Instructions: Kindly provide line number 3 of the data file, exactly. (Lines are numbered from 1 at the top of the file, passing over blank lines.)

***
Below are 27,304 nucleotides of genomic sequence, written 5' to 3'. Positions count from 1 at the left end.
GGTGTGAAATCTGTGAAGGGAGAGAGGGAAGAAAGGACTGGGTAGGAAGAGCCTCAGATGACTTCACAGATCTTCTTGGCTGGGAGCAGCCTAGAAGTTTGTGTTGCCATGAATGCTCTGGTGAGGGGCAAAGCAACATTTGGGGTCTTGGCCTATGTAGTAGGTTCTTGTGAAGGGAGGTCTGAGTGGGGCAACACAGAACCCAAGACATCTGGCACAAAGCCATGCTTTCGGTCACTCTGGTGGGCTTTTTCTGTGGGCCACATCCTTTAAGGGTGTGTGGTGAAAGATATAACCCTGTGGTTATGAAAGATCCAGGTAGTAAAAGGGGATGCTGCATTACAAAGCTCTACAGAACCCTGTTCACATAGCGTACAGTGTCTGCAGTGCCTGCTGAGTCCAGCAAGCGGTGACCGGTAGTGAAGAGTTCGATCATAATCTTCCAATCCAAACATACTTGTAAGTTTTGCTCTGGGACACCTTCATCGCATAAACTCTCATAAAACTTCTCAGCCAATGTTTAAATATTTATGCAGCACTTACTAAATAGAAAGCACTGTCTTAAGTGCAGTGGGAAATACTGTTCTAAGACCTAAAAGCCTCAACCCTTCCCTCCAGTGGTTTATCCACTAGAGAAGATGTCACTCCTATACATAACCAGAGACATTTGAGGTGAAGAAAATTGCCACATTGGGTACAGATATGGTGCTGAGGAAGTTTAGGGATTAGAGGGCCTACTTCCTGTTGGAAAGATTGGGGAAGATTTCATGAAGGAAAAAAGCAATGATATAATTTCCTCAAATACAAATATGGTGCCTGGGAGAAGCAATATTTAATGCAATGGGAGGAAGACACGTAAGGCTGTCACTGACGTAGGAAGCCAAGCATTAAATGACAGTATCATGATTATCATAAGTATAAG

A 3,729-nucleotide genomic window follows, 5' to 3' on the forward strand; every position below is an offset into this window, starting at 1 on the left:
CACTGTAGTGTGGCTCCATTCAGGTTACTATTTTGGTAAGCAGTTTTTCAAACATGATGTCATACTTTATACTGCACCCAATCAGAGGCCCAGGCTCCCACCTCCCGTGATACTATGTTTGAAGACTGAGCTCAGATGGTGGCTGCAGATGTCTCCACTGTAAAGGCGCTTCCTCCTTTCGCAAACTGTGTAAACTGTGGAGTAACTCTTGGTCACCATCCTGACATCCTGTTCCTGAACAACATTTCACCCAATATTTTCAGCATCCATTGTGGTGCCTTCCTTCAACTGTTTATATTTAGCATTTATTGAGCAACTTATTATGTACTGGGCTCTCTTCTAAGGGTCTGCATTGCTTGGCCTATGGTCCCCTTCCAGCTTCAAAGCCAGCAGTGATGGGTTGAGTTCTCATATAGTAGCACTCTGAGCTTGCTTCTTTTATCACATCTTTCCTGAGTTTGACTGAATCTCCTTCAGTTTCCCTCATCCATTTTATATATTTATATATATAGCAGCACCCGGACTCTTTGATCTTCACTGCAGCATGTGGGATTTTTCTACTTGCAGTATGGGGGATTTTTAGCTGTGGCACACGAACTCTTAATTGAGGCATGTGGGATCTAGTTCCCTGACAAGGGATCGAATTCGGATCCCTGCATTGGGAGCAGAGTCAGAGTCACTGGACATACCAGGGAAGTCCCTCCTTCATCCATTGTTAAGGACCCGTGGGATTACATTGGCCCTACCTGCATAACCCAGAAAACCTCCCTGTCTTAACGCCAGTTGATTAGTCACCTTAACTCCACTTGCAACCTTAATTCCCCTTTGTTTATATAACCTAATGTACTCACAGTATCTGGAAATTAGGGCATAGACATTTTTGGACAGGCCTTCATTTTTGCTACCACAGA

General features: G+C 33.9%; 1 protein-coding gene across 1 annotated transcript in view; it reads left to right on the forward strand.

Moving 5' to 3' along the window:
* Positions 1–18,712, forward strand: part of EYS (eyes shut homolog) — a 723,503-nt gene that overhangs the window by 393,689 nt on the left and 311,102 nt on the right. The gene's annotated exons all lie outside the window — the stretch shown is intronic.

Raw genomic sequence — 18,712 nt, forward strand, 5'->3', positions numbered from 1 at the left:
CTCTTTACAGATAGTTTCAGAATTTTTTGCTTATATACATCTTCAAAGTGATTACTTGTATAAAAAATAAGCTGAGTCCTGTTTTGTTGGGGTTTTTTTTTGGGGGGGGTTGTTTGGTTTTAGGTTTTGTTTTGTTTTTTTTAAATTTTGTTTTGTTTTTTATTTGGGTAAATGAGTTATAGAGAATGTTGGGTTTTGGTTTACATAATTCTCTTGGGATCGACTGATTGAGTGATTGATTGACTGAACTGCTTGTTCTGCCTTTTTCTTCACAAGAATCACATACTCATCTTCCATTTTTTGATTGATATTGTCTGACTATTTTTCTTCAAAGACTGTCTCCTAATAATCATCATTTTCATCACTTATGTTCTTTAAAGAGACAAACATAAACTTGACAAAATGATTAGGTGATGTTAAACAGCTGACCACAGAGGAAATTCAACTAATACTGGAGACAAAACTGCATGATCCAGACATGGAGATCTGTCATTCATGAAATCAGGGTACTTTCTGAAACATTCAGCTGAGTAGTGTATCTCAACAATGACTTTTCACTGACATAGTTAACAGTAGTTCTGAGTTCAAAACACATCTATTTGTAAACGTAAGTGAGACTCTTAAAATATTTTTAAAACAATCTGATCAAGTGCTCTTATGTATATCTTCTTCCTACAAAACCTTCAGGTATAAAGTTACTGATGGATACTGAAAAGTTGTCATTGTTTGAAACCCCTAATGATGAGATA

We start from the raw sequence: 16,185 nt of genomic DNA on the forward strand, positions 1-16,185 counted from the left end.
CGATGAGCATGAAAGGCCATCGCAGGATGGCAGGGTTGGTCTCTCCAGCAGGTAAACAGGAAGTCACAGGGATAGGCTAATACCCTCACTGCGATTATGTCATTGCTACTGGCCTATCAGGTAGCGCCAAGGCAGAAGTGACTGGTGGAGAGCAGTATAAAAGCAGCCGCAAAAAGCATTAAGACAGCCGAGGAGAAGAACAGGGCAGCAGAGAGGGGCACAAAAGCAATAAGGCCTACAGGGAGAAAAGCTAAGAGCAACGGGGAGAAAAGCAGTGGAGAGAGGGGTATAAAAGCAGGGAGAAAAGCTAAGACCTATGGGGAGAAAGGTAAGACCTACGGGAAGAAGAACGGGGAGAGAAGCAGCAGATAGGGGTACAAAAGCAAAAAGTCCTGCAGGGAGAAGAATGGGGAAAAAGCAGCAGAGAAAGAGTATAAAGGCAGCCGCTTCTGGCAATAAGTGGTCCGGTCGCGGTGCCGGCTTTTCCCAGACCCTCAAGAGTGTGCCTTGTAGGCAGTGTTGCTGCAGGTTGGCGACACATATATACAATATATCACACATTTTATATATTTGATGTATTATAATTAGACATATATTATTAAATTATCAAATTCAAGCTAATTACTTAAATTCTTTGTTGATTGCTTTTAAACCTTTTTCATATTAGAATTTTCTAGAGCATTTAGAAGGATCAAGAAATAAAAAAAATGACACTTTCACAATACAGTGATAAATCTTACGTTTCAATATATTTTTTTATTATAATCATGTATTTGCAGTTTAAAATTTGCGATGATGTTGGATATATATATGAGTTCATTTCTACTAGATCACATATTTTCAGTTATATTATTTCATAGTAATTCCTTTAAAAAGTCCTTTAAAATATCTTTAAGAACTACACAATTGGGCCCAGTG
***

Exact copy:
A 3,729-nucleotide genomic window follows, 5' to 3' on the forward strand; every position below is an offset into this window, starting at 1 on the left: